Twitter's Results Are a Letdown

 | Feb 11, 2016 | 6:30 AM EST
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The following commentary was originally sent to Action Alerts PLUS subscribers on Feb. 10, 2016, at 6:06 p.m. ET.

After the closing bell Wednesday, Twitter (TWTR) failed to impress investors with its fourth-quarter results, despite facing very low expectations (both from the sell side and buy side), as it reported disappointing user growth metrics along with downside guidance. (Twitter is part of TheStreet's Action Alerts PLUS portfolio.)

On the headlines, the company did beat on the top and bottom lines, with revenues of $710.5 million coming in roughly $500,000 ahead of consensus and EPS of $0.16 beating consensus expectations for $0.12. Fourth-quarter advertising revenue, which represented 86% of total revenue, was up 48% year over year to $641 million. Domestic revenue was up 47% and international revenue increased 51%.

As we mentioned, however, the headline beat is more misleading than anything else, as 4Q total monthly active users (MAUs) came in flat sequentially at 320 million (which was 9% growth year over year). More importantly, MAUs excluding SMS Fast Followers (users who can only use the service on a low-speed, text-messaging basis; this is considered the more telling metric) declined by 2 million users to 305 million (up 6% year over year) vs. consensus estimates for 309 million. This is extremely disappointing given that the main critique of the platform (among many) is the lack of user engagement and the inability of the management team to embed Twitter as an essential service for users (both for those who actively tweet and those who really only use the timeline as a news feature).

That being said, we do give management a smidgen of credit for specifically addressing the issue in their shareholder letter, noting that the platform has already seen increases in MAUs excluding SMS Fast Followers at the end of January to 3Q levels (and we note that 4Q is typically the company's worst quarter seasonally). While that is slightly encouraging, it doesn't discount the decline experienced in 4Q and could be a sign of volatility in the metric for quarters to come, which, unfortunately, is a reflection of the company's execution.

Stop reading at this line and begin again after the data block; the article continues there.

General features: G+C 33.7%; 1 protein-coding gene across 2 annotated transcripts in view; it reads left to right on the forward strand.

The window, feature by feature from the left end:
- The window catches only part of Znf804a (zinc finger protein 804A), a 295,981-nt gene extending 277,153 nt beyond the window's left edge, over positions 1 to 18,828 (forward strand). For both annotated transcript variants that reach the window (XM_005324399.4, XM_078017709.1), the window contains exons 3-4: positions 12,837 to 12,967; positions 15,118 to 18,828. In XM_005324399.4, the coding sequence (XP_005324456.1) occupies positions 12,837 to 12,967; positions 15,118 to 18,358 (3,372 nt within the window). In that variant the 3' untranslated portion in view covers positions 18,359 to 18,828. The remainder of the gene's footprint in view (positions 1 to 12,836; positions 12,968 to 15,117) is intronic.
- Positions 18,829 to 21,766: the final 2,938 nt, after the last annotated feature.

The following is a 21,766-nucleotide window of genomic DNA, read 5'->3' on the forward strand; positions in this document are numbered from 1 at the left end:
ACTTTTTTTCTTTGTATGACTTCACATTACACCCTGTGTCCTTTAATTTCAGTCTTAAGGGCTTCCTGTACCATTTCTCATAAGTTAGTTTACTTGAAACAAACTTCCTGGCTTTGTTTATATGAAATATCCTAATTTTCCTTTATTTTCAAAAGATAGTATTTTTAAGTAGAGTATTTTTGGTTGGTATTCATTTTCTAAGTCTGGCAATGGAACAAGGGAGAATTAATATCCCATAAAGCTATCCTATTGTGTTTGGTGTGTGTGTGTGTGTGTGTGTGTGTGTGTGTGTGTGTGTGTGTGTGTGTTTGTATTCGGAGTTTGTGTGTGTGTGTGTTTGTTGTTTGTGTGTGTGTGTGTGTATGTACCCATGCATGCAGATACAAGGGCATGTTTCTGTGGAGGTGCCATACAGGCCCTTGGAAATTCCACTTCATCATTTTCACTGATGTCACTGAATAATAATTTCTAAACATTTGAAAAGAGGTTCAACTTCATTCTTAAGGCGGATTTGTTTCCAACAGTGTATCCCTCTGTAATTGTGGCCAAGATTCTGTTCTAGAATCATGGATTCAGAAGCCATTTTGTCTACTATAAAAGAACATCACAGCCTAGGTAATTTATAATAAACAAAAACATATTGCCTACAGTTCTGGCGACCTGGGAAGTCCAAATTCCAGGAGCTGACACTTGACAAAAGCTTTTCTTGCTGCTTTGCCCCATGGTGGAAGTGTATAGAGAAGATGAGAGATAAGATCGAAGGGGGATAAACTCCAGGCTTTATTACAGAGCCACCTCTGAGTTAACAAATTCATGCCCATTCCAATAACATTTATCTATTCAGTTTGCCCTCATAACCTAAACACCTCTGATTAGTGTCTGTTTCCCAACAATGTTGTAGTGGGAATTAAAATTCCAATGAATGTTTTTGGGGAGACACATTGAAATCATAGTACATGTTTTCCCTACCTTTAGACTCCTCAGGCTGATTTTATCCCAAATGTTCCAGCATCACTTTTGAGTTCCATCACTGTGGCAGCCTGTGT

As for guidance, the company expects first-quarter 2016 revenue to come between $595 million and $610 million, far below consensus estimates that call for roughly $630 million. The company's EBITDA outlook does see some upside, however, with expectations of roughly $155 million beating initial consensus of $149 million.

All in, we are clearly disappointed with the company's failure to grow its user base at a very critical point in its history. The bottom line: The market cares about user growth and Twitter hasn't proven its ability to deliver. We reiterate that the stock will remain pressured until this changes. That being said, we continue to recognize the long-term potential the platform possesses -- even with stagnant user growth in this past quarter, the company was still able to grow revenues roughly 50% year over year, demonstrating that there is still a business to be made even if user growth is slowing. Imagine if management could actually grow their active user base and further penetrate their 800 million total user audience (which includes logged-out users). If only.

On that note, management did point out in their release that they are seeing increasingly positive impacts from their marketing initiatives (which have helped raise total users back to 3Q levels, as we mentioned) and that users are being held onto at higher rates. Overall, management is working on making the service simpler in order to attract and maintain more users.

Our final thought: We appreciate management's focus on important, strategic initiatives, but we can't fully buy in until we see concrete results and clear evidence that recent changes have actually made a difference. It is all about execution. Until then, the long-term appeal will continue to be a mirage way out in the distance.

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